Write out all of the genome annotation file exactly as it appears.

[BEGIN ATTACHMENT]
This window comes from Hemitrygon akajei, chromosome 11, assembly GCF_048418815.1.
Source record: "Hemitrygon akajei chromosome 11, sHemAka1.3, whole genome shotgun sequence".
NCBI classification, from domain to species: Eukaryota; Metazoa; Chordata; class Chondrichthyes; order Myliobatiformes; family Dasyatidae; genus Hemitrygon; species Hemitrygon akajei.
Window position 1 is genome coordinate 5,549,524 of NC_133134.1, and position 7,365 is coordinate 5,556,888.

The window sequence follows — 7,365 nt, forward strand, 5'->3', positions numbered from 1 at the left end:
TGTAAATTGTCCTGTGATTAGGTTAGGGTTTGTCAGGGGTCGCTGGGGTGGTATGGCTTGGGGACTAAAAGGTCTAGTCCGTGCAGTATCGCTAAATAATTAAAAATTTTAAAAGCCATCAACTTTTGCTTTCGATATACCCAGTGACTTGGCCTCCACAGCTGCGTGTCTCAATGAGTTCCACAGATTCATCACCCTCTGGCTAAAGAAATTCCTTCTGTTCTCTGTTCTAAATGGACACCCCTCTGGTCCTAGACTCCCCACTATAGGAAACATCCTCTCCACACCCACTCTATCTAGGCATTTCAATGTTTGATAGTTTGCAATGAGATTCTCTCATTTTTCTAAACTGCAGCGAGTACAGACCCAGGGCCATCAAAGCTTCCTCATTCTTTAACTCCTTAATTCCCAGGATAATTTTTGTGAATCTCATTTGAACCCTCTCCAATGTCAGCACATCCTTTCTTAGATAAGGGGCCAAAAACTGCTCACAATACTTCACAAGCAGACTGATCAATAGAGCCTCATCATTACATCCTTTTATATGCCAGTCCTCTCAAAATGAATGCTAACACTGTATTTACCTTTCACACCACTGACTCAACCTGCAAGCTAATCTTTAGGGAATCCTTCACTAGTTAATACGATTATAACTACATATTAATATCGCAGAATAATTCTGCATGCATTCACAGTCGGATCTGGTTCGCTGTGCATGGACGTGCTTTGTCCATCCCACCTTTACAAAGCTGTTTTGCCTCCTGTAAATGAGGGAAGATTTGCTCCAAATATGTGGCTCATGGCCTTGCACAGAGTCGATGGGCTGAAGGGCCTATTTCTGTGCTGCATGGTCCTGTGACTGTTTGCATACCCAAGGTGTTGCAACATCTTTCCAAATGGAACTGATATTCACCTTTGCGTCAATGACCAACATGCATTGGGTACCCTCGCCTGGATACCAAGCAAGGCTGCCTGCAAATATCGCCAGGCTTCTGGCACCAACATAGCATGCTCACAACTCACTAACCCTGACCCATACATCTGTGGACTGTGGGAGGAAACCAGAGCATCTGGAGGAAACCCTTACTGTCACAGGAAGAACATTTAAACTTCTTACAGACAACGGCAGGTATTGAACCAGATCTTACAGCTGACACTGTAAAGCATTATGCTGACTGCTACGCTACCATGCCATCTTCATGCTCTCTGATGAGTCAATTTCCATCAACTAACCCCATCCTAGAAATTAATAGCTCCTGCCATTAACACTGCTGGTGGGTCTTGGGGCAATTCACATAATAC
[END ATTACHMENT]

This window comes from Hemitrygon akajei, chromosome 11, assembly GCF_048418815.1.
Source record: "Hemitrygon akajei chromosome 11, sHemAka1.3, whole genome shotgun sequence".
NCBI classification, from domain to species: Eukaryota; Metazoa; Chordata; class Chondrichthyes; order Myliobatiformes; family Dasyatidae; genus Hemitrygon; species Hemitrygon akajei.
Window position 1 is genome coordinate 5,549,524 of NC_133134.1, and position 7,365 is coordinate 5,556,888.

The window sequence follows — 7,365 nt, forward strand, 5'->3', positions numbered from 1 at the left end:
TGTAAATTGTCCTGTGATTAGGTTAGGGTTTGTCAGGGGTCGCTGGGGTGGTATGGCTTGGGGACTAAAAGGTCTAGTCCGTGCAGTATCGCTAAATAATTAAAAATTTTAAAAGCCATCAACTTTTGCTTTCGATATACCCAGTGACTTGGCCTCCACAGCTGCGTGTCTCAATGAGTTCCACAGATTCATCACCCTCTGGCTAAAGAAATTCCTTCTGTTCTCTGTTCTAAATGGACACCCCTCTGGTCCTAGACTCCCCACTATAGGAAACATCCTCTCCACACCCACTCTATCTAGGCATTTCAATGTTTGATAGTTTGCAATGAGATTCTCTCATTTTTCTAAACTGCAGCGAGTACAGACCCAGGGCCATCAAAGCTTCCTCATTCTTTAACTCCTTAATTCCCAGGATAATTTTTGTGAATCTCATTTGAACCCTCTCCAATGTCAGCACATCCTTTCTTAGATAAGGGGCCAAAAACTGCTCACAATACTTCACAAGCAGACTGATCAATAGAGCCTCATCATTACATCCTTTTATATGCCAGTCCTCTCAAAATGAATGCTAACACTGTATTTACCTTTCACACCACTGACTCAACCTGCAAGCTAATCTTTAGGGAATCCTTCACTAGTTAATACGATTATAACTACATATTAATATCGCAGAATAATTCTGCATGCATTCACAGTCGGATCTGGTTCGCTGTGCATGGACGTGCTTTGTCCATCCCACCTTTACAAAGCTGTTTTGCCTCCTGTAAATGAGGGAAGATTTGCTCCAAATATGTGGCTCATGGCCTTGCACAGAGTCGATGGGCTGAAGGGCCTATTTCTGTGCTGCATGGTCCTGTGACTGTTTGCATACCCAAGGTGTTGCAACATCTTTCCAAATGGAACTGATATTCACCTTTGCGTCAATGACCAACATGCATTGGGTACCCTCGCCTGGATACCAAGCAAGGCTGCCTGCAAATATCGCCAGGCTTCTGGCACCAACATAGCATGCTCACAACTCACTAACCCTGACCCATACATCTGTGGACTGTGGGAGGAAACCAGAGCATCTGGAGGAAACCCTTACTGTCACAGGAAGAACATTTAAACTTCTTACAGACAACGGCAGGTATTGAACCAGATCTTACAGCTGACACTGTAAAGCATTATGCTGACTGCTACGCTACCATGCCATCTTCATGCTCTCTGATGAGTCAATTTCCATCAACTAACCCCATCCTAGAAATTAATAGCTCCTGCCATTAACACTGCTGGTGGGTCTTGGGGCAATTCACATAATAC